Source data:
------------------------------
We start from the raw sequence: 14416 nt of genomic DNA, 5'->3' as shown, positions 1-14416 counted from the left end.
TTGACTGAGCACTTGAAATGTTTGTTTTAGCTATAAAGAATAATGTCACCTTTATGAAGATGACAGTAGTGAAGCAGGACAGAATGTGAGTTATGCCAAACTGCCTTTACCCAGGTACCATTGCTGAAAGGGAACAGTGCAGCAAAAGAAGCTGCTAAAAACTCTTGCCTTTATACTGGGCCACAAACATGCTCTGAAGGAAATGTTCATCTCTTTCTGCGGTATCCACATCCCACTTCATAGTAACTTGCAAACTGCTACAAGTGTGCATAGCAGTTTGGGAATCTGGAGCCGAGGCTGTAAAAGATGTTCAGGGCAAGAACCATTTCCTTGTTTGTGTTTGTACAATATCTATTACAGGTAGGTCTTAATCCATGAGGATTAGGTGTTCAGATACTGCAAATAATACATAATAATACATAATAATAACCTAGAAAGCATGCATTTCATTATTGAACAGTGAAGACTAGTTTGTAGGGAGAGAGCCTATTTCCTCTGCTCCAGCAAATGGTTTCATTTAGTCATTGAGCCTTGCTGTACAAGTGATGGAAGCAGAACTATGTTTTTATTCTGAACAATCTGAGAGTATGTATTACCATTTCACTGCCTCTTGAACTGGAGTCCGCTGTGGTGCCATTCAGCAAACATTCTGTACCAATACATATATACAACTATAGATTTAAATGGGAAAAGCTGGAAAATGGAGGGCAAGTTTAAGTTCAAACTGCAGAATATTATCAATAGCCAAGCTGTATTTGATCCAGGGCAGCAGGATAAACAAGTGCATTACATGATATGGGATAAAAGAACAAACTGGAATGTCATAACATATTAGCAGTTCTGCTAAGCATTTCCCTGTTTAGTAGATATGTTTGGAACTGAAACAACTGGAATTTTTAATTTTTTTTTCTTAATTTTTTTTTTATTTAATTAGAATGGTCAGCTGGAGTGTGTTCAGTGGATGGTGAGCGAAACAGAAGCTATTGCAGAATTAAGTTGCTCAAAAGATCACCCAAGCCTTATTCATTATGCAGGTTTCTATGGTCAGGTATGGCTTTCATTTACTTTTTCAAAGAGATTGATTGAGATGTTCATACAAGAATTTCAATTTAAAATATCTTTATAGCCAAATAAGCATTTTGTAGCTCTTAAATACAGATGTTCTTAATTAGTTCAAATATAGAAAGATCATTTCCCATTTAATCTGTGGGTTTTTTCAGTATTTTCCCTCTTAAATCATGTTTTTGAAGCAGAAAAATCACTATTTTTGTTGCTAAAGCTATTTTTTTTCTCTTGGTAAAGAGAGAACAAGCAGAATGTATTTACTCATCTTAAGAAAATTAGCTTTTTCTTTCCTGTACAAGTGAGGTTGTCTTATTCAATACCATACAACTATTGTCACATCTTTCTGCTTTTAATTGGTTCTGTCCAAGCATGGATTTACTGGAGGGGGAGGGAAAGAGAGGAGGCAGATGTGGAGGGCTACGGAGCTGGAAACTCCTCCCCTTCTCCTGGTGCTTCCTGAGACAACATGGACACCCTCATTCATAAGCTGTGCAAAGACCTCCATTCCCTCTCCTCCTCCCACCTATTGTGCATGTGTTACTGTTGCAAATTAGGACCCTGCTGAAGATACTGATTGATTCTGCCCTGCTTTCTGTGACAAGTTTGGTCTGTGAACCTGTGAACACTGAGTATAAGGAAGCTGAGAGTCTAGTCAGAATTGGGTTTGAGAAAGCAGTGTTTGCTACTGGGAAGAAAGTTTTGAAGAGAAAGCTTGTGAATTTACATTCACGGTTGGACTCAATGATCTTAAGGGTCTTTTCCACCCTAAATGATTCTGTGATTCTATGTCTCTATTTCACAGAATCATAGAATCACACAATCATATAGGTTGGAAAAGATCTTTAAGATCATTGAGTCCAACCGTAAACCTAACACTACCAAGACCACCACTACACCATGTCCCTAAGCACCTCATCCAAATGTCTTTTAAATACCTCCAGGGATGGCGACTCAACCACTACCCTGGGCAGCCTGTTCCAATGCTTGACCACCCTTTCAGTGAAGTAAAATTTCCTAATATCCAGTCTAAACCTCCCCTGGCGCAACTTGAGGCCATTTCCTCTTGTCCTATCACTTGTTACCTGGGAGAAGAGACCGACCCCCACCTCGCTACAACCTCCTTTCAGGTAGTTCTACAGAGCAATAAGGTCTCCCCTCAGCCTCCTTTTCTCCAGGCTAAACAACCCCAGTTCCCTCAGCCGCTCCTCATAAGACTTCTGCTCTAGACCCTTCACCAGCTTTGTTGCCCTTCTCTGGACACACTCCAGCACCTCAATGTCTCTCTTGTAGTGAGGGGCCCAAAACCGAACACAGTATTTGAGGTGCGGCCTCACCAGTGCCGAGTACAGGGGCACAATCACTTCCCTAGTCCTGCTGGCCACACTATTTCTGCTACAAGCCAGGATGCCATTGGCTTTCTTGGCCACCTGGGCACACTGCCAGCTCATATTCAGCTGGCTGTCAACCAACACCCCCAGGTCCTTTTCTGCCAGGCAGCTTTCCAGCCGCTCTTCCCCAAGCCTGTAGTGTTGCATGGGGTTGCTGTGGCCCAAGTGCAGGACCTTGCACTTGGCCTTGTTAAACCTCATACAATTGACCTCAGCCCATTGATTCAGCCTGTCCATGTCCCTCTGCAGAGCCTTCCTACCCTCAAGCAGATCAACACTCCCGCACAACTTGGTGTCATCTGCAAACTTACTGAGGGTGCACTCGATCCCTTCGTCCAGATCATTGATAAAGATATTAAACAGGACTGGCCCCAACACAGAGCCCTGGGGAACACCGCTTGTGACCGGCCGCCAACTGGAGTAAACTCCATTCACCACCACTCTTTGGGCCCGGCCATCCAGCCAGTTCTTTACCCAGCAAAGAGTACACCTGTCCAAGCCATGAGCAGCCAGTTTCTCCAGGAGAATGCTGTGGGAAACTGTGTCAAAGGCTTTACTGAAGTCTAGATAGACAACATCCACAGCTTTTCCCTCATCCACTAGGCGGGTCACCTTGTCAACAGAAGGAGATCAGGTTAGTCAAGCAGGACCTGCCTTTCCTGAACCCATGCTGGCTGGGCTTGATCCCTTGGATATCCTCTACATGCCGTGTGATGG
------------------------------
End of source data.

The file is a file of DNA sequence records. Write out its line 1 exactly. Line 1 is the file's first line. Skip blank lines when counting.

We start from the raw sequence: 14416 nt of genomic DNA, 5'->3' as shown, positions 1-14416 counted from the left end.